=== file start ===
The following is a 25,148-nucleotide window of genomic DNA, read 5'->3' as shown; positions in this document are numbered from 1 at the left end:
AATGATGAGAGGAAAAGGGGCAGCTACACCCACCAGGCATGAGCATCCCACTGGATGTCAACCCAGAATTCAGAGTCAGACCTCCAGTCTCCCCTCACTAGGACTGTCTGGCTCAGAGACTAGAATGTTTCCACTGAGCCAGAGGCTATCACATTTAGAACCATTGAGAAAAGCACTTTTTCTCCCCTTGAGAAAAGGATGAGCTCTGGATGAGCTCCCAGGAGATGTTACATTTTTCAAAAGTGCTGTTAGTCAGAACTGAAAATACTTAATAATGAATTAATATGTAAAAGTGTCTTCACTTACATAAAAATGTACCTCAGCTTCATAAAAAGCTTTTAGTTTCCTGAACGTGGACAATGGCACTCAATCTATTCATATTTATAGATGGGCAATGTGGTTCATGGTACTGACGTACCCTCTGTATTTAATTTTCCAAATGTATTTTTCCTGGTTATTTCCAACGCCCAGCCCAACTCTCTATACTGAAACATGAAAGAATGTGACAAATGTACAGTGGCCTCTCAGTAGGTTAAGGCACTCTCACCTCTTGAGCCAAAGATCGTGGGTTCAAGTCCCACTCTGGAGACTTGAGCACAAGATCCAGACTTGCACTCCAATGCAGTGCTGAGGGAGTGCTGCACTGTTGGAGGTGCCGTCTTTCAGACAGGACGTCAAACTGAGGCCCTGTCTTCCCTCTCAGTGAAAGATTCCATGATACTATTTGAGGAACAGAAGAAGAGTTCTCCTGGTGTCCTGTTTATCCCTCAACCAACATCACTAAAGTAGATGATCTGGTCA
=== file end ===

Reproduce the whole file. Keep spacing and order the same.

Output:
The following is a 25,148-nucleotide window of genomic DNA, read 5'->3' as shown; positions in this document are numbered from 1 at the left end:
AATGATGAGAGGAAAAGGGGCAGCTACACCCACCAGGCATGAGCATCCCACTGGATGTCAACCCAGAATTCAGAGTCAGACCTCCAGTCTCCCCTCACTAGGACTGTCTGGCTCAGAGACTAGAATGTTTCCACTGAGCCAGAGGCTATCACATTTAGAACCATTGAGAAAAGCACTTTTTCTCCCCTTGAGAAAAGGATGAGCTCTGGATGAGCTCCCAGGAGATGTTACATTTTTCAAAAGTGCTGTTAGTCAGAACTGAAAATACTTAATAATGAATTAATATGTAAAAGTGTCTTCACTTACATAAAAATGTACCTCAGCTTCATAAAAAGCTTTTAGTTTCCTGAACGTGGACAATGGCACTCAATCTATTCATATTTATAGATGGGCAATGTGGTTCATGGTACTGACGTACCCTCTGTATTTAATTTTCCAAATGTATTTTTCCTGGTTATTTCCAACGCCCAGCCCAACTCTCTATACTGAAACATGAAAGAATGTGACAAATGTACAGTGGCCTCTCAGTAGGTTAAGGCACTCTCACCTCTTGAGCCAAAGATCGTGGGTTCAAGTCCCACTCTGGAGACTTGAGCACAAGATCCAGACTTGCACTCCAATGCAGTGCTGAGGGAGTGCTGCACTGTTGGAGGTGCCGTCTTTCAGACAGGACGTCAAACTGAGGCCCTGTCTTCCCTCTCAGTGAAAGATTCCATGATACTATTTGAGGAACAGAAGAAGAGTTCTCCTGGTGTCCTGTTTATCCCTCAACCAACATCACTAAAGTAGATGATCTGGTCA